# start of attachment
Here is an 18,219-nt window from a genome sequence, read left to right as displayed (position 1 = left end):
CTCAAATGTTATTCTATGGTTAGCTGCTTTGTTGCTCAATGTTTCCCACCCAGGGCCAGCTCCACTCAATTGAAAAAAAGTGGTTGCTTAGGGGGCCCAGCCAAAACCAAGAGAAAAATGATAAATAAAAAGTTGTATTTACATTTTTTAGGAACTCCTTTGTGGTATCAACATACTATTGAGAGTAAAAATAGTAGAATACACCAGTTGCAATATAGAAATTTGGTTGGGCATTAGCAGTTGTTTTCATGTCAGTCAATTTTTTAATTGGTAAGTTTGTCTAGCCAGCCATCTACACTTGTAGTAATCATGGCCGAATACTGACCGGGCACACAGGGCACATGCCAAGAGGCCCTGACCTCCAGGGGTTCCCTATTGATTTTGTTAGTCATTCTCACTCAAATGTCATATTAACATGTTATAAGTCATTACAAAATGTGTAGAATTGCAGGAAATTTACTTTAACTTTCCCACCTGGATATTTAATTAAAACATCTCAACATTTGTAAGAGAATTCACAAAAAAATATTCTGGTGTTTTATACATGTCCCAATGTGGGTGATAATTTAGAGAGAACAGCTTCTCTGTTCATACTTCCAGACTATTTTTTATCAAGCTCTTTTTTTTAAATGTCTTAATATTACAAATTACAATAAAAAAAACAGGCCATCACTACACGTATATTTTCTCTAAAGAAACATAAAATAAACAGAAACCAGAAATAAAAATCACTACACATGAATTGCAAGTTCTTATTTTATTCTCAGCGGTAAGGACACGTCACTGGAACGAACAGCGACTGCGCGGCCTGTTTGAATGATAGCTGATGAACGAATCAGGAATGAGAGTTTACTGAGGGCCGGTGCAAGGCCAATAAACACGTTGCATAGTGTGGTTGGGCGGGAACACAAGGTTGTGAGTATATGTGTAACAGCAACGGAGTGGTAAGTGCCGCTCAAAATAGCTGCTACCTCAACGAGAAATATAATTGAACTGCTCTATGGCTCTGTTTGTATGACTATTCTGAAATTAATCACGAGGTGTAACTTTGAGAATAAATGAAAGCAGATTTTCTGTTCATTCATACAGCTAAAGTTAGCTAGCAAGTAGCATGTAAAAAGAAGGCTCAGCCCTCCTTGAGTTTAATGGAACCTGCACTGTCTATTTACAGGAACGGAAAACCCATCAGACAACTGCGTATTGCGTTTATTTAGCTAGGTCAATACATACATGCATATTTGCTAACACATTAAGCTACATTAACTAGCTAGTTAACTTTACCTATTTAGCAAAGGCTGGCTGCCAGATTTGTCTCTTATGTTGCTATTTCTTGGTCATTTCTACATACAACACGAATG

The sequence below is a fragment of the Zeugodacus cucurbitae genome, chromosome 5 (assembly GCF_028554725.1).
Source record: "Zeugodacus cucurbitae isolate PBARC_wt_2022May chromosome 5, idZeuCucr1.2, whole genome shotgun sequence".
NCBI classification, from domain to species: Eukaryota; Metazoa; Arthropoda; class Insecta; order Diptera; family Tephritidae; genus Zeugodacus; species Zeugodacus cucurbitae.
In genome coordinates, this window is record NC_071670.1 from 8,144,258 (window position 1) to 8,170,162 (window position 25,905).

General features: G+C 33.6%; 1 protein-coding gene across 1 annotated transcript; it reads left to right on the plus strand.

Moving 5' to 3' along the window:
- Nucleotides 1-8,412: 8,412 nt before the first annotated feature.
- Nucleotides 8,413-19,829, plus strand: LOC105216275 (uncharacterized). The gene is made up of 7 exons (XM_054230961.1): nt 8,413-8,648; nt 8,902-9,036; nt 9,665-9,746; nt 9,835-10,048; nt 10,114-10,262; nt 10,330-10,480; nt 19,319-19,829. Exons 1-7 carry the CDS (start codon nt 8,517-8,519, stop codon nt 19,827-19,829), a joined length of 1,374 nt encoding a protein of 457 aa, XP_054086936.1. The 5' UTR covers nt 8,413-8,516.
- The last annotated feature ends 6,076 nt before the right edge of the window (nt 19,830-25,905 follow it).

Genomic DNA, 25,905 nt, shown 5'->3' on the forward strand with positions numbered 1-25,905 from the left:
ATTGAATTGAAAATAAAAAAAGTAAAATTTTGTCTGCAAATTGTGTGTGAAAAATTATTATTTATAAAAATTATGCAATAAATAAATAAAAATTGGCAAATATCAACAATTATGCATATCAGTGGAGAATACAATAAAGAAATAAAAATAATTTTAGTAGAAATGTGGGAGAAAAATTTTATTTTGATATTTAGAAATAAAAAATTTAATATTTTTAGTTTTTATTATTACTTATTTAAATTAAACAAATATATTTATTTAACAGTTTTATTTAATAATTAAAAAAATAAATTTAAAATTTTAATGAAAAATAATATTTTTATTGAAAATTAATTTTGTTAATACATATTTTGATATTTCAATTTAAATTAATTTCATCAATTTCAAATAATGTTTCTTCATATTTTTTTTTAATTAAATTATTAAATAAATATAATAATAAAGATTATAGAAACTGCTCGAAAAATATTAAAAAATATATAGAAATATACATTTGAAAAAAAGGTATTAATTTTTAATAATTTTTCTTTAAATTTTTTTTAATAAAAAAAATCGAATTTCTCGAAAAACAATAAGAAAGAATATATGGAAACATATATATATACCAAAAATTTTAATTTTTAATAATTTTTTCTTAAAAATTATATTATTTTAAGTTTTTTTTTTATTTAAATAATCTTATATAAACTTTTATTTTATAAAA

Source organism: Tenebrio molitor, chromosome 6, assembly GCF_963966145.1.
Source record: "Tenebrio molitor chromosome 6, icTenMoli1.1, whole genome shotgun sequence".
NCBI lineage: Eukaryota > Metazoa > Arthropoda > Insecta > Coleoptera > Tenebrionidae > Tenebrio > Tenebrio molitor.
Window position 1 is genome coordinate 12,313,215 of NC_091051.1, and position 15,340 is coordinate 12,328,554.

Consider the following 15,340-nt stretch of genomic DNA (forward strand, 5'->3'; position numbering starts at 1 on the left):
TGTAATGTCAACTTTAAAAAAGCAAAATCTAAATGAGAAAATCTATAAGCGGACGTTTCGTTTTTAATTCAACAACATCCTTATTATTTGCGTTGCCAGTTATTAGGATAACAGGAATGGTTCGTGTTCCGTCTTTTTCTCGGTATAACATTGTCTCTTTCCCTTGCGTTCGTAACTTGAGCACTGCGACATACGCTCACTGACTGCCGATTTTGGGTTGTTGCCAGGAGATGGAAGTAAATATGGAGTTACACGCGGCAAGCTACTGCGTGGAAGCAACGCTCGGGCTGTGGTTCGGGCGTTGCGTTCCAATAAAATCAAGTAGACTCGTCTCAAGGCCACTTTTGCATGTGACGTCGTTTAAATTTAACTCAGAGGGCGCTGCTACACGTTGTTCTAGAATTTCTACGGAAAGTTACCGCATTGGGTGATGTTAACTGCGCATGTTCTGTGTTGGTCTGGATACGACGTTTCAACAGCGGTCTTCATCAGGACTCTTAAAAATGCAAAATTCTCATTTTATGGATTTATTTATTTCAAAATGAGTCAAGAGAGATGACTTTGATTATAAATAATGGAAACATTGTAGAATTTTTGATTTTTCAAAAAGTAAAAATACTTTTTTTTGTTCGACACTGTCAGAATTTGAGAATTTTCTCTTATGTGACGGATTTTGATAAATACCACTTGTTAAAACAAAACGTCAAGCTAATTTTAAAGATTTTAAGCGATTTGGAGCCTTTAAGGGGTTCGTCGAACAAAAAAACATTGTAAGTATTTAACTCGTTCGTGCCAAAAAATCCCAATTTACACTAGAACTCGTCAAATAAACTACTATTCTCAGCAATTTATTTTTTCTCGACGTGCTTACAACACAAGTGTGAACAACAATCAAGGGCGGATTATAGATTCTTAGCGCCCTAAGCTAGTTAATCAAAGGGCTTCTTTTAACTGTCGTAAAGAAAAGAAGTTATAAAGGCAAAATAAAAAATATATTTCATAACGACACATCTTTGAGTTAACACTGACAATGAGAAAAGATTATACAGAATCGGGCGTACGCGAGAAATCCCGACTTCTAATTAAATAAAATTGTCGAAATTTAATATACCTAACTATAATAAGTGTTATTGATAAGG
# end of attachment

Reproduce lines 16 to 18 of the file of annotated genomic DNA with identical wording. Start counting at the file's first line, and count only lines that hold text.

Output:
NCBI lineage: Eukaryota > Metazoa > Arthropoda > Insecta > Coleoptera > Tenebrionidae > Tenebrio > Tenebrio molitor.
Window position 1 is genome coordinate 12,313,215 of NC_091051.1, and position 15,340 is coordinate 12,328,554.

Consider the following 15,340-nt stretch of genomic DNA (forward strand, 5'->3'; position numbering starts at 1 on the left):